Current trends and research show that, at their most basic level, jobs across nearly every sector increasingly require candidates to be confident using a computer. In addition, there are a host of digital, computer-based skills that are becoming necessary to prevent workplace obsolescence and keep pace with the global economy. These are most often referred "We can facilitate a conversation around the real ways that digital skills impact jobs."to as ‘digital skills’, a catch-all term that can mean many different things.
Codifying a standard definition of ‘digital skills’ is helpful to change a relatively meaningless buzzword into a concretely definable term that can be relevantly applied and actioned. In classifying exactly what we mean by digital skills, we can illuminate what these skills actually entail and facilitate a conversation around the real ways that digital skills impact jobs, careers, economics and disciplines of study.
We can start by thinking of digital skills as a spectrum. In this view, the lower end of the spectrum encompasses ‘soft skills’ - eg checking email, using social media as part of a job function, etc. The top end of the spectrum reveals ‘applied skills’ -- eg coding and programming. Neither end of the spectrum is more valuable than the other; rather, classification simply helps us better define and identify what exactly it is that we are talking about when we reference digital skills in the context of educational curriculums and workforce development.
I believe that that the entire spectrum of digital skills is important, but specifically, that an applied knowledge of Computer Science will help children prepare for a wide variety of professional roles, regardless of industry or occupation. In the new economy, the development of coding skills is not simply about training the next generation of computer programmers; it is a discipline and skill that will translate to many careers in the decades to come.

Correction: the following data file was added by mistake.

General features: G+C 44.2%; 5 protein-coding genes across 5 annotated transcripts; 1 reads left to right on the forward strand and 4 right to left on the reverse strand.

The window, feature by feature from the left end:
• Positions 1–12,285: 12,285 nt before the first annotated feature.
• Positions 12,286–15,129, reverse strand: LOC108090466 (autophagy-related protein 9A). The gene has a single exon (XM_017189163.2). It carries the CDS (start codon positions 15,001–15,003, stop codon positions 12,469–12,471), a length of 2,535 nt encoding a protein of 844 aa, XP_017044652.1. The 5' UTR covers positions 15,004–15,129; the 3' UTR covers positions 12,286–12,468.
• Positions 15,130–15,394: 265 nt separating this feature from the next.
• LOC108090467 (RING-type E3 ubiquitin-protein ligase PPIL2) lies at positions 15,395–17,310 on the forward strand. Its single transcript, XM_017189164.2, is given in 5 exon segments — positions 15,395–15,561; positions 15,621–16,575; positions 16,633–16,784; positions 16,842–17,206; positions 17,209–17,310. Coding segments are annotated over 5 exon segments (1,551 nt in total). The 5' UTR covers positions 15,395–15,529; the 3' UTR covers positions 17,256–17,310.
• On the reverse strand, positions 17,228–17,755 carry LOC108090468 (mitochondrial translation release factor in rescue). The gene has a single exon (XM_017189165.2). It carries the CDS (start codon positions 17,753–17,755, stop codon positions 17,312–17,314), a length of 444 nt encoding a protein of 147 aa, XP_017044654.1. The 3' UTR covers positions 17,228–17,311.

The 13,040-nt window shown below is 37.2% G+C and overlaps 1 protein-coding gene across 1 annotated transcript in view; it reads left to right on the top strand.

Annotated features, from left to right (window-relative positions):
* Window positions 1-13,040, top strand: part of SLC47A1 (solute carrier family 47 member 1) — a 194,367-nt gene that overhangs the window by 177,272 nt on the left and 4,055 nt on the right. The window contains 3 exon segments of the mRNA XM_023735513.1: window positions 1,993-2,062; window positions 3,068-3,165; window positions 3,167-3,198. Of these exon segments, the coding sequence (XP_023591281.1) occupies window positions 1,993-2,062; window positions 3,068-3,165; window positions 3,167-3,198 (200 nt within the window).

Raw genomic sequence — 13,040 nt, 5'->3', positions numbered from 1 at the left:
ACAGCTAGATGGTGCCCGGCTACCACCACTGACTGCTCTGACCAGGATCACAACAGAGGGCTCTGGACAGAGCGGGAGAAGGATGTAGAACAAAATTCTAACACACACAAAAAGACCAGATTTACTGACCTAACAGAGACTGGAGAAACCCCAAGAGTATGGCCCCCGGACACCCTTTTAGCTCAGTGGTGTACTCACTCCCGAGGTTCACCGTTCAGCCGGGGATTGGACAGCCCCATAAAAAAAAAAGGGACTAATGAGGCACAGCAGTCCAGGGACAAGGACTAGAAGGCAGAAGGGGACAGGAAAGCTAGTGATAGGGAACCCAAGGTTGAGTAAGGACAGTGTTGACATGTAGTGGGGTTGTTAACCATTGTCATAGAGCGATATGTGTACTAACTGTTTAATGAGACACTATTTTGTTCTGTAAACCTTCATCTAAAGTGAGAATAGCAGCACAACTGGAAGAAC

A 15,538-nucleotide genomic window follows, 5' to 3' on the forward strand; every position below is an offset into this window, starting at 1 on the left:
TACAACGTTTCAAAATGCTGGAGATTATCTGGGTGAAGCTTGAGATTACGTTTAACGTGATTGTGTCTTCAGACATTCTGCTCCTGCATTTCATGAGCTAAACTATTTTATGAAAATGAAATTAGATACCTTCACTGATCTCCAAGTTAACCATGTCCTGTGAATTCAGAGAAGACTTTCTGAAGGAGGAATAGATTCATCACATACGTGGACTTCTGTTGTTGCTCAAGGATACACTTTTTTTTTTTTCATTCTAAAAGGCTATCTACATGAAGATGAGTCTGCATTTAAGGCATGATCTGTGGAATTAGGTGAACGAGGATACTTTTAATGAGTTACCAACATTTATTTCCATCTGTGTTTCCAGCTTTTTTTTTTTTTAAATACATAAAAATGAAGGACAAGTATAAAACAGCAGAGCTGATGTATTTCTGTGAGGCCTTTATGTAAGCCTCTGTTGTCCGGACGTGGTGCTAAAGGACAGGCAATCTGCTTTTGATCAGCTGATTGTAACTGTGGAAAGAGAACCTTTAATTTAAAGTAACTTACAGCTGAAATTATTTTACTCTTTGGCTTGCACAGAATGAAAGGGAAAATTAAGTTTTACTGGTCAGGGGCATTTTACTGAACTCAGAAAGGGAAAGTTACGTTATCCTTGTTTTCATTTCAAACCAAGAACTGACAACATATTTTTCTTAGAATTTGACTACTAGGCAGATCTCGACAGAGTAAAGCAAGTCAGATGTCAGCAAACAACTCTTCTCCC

For example, scientists work with research data which can be structured, organised and presented using computer"A knowledge of Computer Science will help children prepare for a wide variety of professional roles." programmes. Other practical examples of professional areas where a knowledge of coding is becoming increasingly important includes architecture (3D modelling), design, digital art, and music creation, to name just a few. As every industry becomes increasingly digitised, coding will eventually become a base-level skill that’s needed across a wide range of careers and sectors.
Such skills will become increasingly weighted in importance in the decades to come. By teaching coding skills at the Primary level, it will help facilitate competence and agency over computers for use within a variety of future careers. The best thing we can do for our pupils today is to endow them with the right tools to help them build their futures, whatever paths their hearts lead them toward. By teaching digital skills now, we’re empowering the next generation of leaders, innovators, doers and craftsmen with up-to-date professional toolkits at the ready.
How do you prepare pupils for the future? Let us know below.